- Micro-Learning. Not a new concept. I was offering this in my learning system in 2002. We didn’t call it micro, we just called it short or mini-modules. Plus, duration is a misnomer. What takes you three minutes, could take me an hour, to retain the information and synthesize it. Duration sounds good because it is the way you learn in school.
- Lots of content/course options, free and paid. Surprise, that existed in 2002. Again, not visible from a buyer perspective, but you could add free courses/content, and links to sites, in your system, just as you could add your own courses (regardless if you built it yourself OR hired a 3rd party) and could purchase courses to go into your system.
When taken as a whole, it leads to being unaware of the industry, and the market you are going to enter.
What an LXP did offer which was unique was taking all those other bits that already existed and shoving them into one platform. However, there were systems doing all the above, prior. Was it as strong as say an LXP? Well, it depended on the vendor themselves. Skill ratings? Degreed was the first. However, the LXP market as a whole did not roll out with skill ratings.
Playlists – recommended, trending, skill-specific, etc – LXPs rolled them out, again, though not every vendor in the LXP space had all of them at the same time. One could argue that a vendor, a learning platform vendor, LinkedIn Learning was the first to have all those playlist options, just as you could say Degreed too. Very close on either side. The UI/UX Netflix angle wasn’t across the board with the LXP market, and yes, there were learning platforms and LMSs that went GRID too. If you want to look at who really tapped into the Netflix angle first, it was VLPs – Video Learning Platforms. MediaCore’s look was similar to YouTube.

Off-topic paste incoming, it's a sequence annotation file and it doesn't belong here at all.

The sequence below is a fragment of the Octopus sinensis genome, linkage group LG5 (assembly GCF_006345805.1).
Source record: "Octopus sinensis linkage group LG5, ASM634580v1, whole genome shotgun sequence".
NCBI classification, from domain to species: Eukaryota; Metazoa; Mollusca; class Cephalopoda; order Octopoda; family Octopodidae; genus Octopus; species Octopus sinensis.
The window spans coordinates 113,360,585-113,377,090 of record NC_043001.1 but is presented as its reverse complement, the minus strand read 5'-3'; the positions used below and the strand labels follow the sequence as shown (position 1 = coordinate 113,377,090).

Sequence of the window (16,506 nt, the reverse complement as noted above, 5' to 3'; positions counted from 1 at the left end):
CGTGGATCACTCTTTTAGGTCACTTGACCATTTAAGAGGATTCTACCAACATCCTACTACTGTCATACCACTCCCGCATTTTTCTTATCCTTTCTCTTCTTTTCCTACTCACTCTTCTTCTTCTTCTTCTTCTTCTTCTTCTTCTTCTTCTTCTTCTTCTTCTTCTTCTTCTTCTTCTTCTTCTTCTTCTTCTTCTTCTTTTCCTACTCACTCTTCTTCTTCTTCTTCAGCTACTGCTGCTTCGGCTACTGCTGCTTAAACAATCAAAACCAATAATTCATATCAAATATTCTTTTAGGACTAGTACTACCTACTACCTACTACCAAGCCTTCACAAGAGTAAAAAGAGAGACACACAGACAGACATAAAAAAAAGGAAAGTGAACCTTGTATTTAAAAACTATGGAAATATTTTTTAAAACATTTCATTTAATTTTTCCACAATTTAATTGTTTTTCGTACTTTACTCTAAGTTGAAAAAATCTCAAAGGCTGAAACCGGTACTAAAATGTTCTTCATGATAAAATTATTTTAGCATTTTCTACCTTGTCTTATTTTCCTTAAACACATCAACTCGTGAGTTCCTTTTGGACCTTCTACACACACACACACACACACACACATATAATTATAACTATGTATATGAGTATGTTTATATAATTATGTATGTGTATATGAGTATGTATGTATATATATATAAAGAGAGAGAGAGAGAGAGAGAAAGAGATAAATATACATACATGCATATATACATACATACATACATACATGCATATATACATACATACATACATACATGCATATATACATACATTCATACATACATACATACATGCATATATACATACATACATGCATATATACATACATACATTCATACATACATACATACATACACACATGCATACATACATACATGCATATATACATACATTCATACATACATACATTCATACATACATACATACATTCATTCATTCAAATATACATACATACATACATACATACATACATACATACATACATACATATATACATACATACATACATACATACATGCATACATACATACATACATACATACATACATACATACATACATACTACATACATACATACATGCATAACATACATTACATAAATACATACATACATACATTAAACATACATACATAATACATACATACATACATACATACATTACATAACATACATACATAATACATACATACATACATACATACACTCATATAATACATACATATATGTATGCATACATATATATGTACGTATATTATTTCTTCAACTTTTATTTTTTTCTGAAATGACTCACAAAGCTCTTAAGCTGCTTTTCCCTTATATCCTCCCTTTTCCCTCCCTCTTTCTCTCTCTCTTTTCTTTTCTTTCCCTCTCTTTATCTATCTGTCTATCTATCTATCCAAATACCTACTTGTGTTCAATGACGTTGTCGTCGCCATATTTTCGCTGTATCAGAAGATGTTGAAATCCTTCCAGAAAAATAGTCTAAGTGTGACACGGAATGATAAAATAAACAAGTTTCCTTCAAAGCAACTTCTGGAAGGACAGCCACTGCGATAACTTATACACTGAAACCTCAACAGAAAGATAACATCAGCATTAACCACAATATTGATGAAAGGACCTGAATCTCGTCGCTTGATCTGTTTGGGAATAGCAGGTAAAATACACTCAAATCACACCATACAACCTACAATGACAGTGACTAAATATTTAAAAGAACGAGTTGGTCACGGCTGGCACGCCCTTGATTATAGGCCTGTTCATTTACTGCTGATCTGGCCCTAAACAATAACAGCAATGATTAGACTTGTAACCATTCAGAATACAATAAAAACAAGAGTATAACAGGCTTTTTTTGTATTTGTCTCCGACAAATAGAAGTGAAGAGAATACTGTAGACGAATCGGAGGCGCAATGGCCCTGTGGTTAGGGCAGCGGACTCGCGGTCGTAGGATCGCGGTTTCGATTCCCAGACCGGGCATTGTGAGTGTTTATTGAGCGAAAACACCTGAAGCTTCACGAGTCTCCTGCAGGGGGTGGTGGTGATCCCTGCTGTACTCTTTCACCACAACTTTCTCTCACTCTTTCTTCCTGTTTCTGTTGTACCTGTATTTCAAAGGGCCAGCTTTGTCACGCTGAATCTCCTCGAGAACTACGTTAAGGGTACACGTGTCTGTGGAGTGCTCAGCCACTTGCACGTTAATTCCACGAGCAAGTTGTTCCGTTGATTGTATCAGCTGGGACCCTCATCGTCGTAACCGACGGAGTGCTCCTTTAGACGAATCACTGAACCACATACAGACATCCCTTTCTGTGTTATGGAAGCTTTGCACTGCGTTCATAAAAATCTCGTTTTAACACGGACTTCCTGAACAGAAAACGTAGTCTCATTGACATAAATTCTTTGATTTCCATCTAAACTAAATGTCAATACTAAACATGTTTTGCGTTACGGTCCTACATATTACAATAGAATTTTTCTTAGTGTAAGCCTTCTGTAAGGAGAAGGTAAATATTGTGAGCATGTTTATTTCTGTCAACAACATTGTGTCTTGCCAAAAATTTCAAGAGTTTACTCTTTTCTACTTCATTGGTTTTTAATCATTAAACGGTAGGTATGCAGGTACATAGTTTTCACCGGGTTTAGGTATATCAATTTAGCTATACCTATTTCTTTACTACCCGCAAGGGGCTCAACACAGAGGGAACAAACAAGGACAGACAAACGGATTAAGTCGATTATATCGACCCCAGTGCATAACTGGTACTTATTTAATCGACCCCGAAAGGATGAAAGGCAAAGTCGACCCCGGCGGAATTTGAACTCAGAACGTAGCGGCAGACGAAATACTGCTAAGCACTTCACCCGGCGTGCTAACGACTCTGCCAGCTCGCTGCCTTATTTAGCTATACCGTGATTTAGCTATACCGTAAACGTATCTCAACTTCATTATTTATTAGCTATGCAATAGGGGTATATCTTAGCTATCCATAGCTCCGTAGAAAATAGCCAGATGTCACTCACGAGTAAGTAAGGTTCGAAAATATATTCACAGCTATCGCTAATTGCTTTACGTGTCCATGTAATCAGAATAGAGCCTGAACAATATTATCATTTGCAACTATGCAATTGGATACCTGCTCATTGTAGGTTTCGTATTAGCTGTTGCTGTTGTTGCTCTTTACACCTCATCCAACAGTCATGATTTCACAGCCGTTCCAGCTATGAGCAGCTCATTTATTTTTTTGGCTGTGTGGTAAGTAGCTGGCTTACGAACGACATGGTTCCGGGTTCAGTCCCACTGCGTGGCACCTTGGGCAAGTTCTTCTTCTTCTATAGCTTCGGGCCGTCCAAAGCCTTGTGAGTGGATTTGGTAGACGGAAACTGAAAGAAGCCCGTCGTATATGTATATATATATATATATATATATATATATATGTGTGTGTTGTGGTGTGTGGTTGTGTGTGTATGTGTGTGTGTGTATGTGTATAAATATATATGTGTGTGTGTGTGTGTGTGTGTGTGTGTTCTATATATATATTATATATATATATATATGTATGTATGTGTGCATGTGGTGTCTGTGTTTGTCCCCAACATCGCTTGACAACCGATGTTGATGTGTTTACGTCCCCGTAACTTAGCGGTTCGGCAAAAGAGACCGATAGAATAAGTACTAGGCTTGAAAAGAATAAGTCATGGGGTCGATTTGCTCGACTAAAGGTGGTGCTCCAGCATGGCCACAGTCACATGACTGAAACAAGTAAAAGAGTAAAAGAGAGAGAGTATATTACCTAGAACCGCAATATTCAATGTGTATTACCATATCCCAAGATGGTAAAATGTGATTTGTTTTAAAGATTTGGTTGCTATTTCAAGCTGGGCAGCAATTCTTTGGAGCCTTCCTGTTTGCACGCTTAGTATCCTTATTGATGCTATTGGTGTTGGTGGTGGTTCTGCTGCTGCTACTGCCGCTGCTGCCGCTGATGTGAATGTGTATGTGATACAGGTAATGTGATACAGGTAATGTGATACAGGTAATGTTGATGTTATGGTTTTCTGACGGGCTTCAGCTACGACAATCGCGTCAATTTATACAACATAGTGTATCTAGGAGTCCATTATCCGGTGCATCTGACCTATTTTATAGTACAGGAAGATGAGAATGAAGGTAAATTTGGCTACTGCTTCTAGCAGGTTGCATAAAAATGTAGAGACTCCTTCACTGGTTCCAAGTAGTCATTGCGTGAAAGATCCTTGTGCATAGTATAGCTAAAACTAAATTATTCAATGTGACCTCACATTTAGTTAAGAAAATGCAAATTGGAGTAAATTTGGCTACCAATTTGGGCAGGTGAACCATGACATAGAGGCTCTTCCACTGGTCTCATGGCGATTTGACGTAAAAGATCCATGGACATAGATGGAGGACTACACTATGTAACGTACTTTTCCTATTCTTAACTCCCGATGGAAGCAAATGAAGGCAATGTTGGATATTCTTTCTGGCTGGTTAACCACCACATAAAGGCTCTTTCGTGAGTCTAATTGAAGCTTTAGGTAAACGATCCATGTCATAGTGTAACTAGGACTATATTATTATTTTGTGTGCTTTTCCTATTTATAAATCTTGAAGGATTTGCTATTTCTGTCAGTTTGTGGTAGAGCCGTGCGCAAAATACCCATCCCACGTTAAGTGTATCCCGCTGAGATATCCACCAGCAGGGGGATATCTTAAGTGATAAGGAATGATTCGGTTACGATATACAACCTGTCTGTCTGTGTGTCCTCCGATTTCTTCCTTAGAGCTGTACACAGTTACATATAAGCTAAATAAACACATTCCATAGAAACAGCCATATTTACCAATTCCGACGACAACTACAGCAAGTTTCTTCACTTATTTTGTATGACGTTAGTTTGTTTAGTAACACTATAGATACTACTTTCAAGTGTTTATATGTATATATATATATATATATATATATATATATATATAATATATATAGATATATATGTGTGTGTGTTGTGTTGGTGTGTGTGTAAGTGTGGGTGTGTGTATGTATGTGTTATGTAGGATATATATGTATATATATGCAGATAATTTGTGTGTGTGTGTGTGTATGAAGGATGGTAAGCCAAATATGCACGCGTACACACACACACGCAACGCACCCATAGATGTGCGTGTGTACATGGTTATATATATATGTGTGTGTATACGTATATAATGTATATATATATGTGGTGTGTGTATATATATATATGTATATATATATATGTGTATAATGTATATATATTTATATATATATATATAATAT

LXPs were not the first with mobile, nor the idea of learner-centric, nor advanced let alone metrics that really told the story of your learning or training. They were not the first to gather the whole spin of learning experiences – that my friend was an LMS in the EdTech space, Blackboard. A learning experience sounds all cool and hip, but it has existed since the first classrooms when you experienced a form of learning on whatever topic. Heck, you could pin it to thousands of years ago, the moment a Human tossed a rock at a Wooly Mammoth and said Mammoth gored them. Then, others in the pack, said you know, a rock isn’t a good idea, let’s go with sharp sticks. Tada – learning experience.